Background: Several long-term models have been developed to compare the economic impact of alternative anti-diabetic treatments. However short-term models, based on actual trial data, might give more accurate results and be preferable over long-term models for estimating costs and benefits in short term.
Objective: To assess the economic impact of the antidiabetic drug dapagliflozin (DAPA), a sodium-glucose cotransporter-2 (SGLT-2) inhibitor, and dipeptidyl peptidase-4 inhibitors (DPP-4i) combined with metformin in the treatment of T2D.
Methods: A short-term decision-analytic model with one year time horizon was developed using a payer’s perspective for United States (US). Costs and benefits associated with four clinical end points (glycated hemoglobin [HbA1c], body weight, systolic blood pressure (SBP), and risk of hypoglycemia) were evaluated in the analysis. A network meta-analysis was utilized to evaluate the impact of DAPA vs. DPP-4i on these clinical end points. Data for costs and QALYs associated with a per unit change in these clinical end points was taken from published literature. Drug prices were taken from annual wholesale price list. All costs were inflation-adjusted to 2016 costs using the medical care component of the consumer price index. Total costs (medical and drug), total QALYs, and incremental cost effectiveness ratios (ICERs) were estimated. Sensitivity analyses were performed as well. Results from the short-term model were compared with long term models published for these treatments.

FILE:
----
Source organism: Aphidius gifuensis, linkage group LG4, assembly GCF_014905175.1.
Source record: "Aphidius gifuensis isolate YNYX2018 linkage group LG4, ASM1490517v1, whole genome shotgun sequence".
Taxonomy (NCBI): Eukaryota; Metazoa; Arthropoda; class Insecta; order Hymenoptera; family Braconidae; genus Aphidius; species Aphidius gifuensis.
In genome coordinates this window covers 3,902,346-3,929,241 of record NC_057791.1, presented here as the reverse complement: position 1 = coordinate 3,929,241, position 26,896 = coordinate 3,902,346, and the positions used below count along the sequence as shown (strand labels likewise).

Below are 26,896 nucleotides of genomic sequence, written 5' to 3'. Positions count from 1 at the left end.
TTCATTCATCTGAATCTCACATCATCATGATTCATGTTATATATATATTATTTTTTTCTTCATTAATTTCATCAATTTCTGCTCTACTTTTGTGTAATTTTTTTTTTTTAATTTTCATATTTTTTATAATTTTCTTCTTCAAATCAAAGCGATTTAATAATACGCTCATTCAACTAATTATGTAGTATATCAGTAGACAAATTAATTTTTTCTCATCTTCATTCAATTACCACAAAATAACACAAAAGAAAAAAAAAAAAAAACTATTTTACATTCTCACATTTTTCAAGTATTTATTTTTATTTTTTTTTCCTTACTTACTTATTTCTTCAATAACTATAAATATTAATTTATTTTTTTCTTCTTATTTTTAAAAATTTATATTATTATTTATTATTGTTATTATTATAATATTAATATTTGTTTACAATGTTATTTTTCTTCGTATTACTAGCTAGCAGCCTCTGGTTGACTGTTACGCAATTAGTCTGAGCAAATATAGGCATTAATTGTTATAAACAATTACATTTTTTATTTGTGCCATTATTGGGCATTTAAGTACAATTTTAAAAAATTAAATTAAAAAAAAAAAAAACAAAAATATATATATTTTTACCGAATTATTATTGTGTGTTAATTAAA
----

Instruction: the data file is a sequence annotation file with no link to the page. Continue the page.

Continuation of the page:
Results: Total annual medical cost for DAPA was $1,119 less than that for DPP-4i, with the difference mainly attributable to cost associated with weight change ($860). Treatment with DAPA resulted in an average QALY gain of 0.0587 per treated patient compared to DPP-4i. DAPA was cost-saving when compared to DPP-4i. Among all the four clinical end points, change in weight had the greatest impact on total annual costs and ICERs. Probabilistic sensitivity analysis demonstrated that total annual cost for DAPA was less than that for DPP-4i in more than 97% of simulations and DAPA had a 97% probability of being cost-saving compared with DPP-4i. Results from the short-term model were similar to published long term models.
Conclusions: Our analysis showed that DAPA was cost saving when compared with DPP-4i in the US setting. Furthermore, the results suggest that among the four composite clinical endpoints, change in weight had greater impact on cost-effectiveness results. In addition, our short-term model provides results similar to published long term models.